Of course, readers must remember at the end of the day that this book is one individual’s opinion. As such, you might not agree with everything that O’Neill has to say. Yet isn’t that one of the greatest things about not just heavy metal, but music in general? We can all make our own preferences, away from the influence of others. It’s incredibly subjective, just like reading. For example, the author of the book has some pretty strong views on glam metal, and that’s putting it lightly! Whilst I could see his point of view, and acknowledge that there was perhaps some truth to his dislike for the subgenre, it didn’t offend me. I for one quite like some of the aspects of glam metal, and whilst it was interesting to consider O’Neill’s opinions, I am still free to make up my own mind. On the other hand, I am not the biggest lover of death metal, and as such was not as engaged by those chapters as others. It’s all entirely personal and subjective to our own tastes.
Another aspect of this book which I found really interesting was that O’Neill doesn’t just look at the music itself. Whilst this is of course the main theme, he also looks at the social and cultural ideologies surrounding the music. An excellent example of this was how he made reference to the appropriation of heavy metal band t-shirts by mainstream media. How often do we see a celebrity wearing a Slayer t-shirt or something similar, only to wonder and doubt that they even know who the band are? I’ve even heard horror stories of people thinking Iron Maiden band t-shirts are actually just a clothing label, a trend which was limited solely to fashion, never mind the iconic band behind the items!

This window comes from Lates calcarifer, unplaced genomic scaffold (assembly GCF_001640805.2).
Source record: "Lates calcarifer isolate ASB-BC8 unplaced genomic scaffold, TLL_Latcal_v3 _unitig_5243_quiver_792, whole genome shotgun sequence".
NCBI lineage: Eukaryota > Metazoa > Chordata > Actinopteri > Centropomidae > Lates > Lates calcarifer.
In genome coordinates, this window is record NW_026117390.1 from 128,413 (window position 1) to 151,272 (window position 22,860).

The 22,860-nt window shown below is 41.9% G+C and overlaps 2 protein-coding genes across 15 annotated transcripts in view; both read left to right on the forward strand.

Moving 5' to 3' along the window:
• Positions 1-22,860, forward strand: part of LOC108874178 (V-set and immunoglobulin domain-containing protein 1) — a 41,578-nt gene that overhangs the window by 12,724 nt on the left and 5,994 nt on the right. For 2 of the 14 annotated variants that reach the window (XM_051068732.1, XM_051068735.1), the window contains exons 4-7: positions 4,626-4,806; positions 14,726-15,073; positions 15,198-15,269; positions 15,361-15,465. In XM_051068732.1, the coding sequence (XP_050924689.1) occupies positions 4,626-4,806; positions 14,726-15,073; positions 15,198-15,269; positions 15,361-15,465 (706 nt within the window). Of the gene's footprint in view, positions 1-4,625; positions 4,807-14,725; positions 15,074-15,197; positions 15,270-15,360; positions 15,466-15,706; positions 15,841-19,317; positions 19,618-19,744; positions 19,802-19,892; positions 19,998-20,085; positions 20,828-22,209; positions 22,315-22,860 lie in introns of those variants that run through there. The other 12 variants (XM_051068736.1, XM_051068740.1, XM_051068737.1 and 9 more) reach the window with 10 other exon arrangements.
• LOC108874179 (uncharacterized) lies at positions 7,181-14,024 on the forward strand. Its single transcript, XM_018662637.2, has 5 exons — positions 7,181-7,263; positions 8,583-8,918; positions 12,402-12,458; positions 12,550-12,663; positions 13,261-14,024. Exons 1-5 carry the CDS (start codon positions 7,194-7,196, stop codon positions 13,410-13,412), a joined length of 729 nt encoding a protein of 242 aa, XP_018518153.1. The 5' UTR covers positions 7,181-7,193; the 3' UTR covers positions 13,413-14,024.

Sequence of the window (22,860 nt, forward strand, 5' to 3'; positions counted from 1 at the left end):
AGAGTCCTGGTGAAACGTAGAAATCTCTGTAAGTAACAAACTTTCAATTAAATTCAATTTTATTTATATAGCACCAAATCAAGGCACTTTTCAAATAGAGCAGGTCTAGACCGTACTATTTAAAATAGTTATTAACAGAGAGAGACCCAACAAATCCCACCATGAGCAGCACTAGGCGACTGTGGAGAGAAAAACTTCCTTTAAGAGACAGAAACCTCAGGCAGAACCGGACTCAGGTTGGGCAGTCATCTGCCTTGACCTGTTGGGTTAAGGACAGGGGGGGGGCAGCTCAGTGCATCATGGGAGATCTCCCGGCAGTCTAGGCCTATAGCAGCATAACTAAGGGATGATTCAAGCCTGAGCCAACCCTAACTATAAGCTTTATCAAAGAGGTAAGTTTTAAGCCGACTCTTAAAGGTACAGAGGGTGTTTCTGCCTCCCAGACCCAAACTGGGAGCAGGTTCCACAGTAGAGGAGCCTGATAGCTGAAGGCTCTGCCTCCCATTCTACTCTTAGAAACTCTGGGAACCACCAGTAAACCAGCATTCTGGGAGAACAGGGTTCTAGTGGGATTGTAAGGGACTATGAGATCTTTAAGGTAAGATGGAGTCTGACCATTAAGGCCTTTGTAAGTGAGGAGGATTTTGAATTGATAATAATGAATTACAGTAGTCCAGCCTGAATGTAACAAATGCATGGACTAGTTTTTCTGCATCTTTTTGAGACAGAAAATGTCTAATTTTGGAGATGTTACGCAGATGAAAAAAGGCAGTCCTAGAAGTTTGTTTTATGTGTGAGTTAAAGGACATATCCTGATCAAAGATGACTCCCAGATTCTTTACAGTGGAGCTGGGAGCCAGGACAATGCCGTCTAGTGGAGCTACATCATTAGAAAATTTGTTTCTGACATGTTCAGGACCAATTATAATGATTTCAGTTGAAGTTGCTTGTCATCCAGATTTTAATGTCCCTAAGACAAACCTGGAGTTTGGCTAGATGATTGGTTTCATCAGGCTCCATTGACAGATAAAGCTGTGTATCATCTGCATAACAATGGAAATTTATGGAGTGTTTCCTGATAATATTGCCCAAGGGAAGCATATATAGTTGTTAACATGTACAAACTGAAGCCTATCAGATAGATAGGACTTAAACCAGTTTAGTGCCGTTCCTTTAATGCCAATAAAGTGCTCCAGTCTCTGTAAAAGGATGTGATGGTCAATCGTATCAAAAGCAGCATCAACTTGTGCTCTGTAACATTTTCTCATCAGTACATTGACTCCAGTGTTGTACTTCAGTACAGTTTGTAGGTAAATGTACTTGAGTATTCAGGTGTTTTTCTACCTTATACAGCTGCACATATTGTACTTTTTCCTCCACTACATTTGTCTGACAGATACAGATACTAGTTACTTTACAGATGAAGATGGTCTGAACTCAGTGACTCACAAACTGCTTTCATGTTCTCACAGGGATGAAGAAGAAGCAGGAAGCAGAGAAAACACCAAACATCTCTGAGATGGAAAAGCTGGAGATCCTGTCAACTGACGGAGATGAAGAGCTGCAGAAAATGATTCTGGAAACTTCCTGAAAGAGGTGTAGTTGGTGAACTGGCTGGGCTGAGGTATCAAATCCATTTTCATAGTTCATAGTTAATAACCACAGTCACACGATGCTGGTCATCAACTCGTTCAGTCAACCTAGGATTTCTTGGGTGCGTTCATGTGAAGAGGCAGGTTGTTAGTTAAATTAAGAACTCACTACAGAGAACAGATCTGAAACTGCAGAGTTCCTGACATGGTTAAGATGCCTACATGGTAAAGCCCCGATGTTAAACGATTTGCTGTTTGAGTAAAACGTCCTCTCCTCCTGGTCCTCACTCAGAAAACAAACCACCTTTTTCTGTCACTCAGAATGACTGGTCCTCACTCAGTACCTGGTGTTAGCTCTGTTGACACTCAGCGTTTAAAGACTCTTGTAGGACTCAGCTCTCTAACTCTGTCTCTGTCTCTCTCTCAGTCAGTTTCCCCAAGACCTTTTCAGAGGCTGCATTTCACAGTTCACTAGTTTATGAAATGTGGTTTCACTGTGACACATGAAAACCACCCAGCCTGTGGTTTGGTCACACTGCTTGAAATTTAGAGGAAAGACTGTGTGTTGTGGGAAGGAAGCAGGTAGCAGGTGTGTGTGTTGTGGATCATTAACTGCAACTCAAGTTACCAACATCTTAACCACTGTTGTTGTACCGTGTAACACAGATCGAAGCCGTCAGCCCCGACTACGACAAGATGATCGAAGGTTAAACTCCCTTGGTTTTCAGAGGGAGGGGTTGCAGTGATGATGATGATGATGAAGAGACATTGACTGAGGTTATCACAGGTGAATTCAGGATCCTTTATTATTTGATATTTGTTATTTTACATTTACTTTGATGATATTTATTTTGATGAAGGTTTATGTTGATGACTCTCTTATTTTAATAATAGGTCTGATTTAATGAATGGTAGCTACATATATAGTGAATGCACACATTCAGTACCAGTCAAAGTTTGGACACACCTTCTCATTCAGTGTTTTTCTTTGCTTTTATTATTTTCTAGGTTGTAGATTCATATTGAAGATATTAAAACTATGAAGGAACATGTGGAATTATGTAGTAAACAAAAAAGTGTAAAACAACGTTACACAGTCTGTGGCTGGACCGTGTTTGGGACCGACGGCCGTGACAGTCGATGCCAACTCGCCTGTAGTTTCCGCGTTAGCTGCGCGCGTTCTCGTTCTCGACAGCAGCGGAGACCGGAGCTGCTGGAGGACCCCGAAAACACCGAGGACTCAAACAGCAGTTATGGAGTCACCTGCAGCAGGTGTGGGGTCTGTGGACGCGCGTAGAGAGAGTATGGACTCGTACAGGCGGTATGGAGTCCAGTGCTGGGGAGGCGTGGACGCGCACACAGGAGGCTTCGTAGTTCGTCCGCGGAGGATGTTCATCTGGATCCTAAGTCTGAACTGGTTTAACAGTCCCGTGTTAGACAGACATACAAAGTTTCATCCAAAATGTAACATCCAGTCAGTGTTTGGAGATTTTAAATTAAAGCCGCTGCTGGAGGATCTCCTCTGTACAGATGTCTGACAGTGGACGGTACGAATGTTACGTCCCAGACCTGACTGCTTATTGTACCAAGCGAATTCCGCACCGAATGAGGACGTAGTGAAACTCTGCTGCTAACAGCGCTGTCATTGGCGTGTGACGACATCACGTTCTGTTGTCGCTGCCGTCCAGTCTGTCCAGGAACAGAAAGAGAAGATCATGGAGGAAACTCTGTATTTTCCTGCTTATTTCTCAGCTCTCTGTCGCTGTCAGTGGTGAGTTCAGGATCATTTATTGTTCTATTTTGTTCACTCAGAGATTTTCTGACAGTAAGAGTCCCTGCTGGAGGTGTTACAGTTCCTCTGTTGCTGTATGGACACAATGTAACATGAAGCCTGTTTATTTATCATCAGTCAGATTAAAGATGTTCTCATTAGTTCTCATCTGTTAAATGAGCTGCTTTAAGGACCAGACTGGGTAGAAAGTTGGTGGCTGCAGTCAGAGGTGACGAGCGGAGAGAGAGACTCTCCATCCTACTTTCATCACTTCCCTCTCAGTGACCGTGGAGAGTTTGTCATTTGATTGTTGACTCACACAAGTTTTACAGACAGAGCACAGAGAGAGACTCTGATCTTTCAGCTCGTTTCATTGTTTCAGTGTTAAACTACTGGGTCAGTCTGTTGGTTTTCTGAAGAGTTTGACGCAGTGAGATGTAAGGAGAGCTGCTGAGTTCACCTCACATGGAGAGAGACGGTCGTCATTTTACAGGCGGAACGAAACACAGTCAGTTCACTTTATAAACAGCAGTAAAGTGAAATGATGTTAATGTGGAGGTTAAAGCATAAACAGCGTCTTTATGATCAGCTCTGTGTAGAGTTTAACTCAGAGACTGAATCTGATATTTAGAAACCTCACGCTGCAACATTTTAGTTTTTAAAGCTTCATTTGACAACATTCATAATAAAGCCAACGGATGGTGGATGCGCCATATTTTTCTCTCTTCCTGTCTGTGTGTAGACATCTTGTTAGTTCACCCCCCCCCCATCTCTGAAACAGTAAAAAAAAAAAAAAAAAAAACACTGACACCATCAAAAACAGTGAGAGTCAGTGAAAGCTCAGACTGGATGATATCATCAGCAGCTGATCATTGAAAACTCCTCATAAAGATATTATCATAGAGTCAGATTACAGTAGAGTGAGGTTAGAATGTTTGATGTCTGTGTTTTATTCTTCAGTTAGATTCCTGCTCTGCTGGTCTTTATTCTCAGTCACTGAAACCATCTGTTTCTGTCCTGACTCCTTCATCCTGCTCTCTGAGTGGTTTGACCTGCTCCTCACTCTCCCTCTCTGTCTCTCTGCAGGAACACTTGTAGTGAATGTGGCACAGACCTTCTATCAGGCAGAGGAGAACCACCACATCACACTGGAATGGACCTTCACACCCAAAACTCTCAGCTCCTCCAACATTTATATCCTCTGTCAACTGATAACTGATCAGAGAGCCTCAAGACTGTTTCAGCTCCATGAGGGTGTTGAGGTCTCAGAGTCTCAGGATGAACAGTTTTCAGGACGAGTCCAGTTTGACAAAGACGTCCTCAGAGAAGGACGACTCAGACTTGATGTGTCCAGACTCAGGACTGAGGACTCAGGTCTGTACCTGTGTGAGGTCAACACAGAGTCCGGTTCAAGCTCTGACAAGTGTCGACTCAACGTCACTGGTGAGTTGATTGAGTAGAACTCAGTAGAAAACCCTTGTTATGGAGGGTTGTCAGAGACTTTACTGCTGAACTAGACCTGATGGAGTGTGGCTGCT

As annoying as this can be for metal fans, O’Neill thankfully explores some of the more positive outcomes of heavy metal within a social context. Whilst this type of music has often been misunderstood by mainstream media, the underdog within the music industry, it has continued to survive, a real testament to the passion people have for it. Likewise, heavy metal had provided a whole community for like-minded people, a place where everyone is welcome. It might be somewhat of a stereotype, but there is truth to the belief that those who don’t feel they fit in can often find solace in the metal/rock community. We have our own culture, own our community, regardless of whether you dress in the band gear or not; we all share a passion for the music.
What I will say is this book probably won’t be for you if you don’t like heavy metal or any kind of similar music. It’s a fairly obvious point to make, but I want to stress it anyway. There are so many inside jokes within this book which you just won’t appreciate if you don’t understand their references. For example, at one point the author writes that ‘Metal is truly for the masses’ (p. xiv). This is followed by a footnote stating ‘Just like witches at black masses . . .’. If you don’t immediately begin singing Black Sabbath’s ‘War Pigs’, the beauty of this book really is lost of you. If however, like me, you adore the song and perhaps any memories it conjures (blasting the song in the car as a child with my dad), then I salute and applaud you.
I really enjoyed this book and I think it’s a testament to its power that I found myself revisiting bands I had neglected for quite some time. Its written engagingly, but more importantly with a clear passion and knowledge for the subject matter. If you are a heavy metal fan, pick this up!
Disclaimer – I was very kindly sent this book in exchange for a review. I will only ever post my own honest opinions and will NOT write a favourable review in exchange for a complimentary book.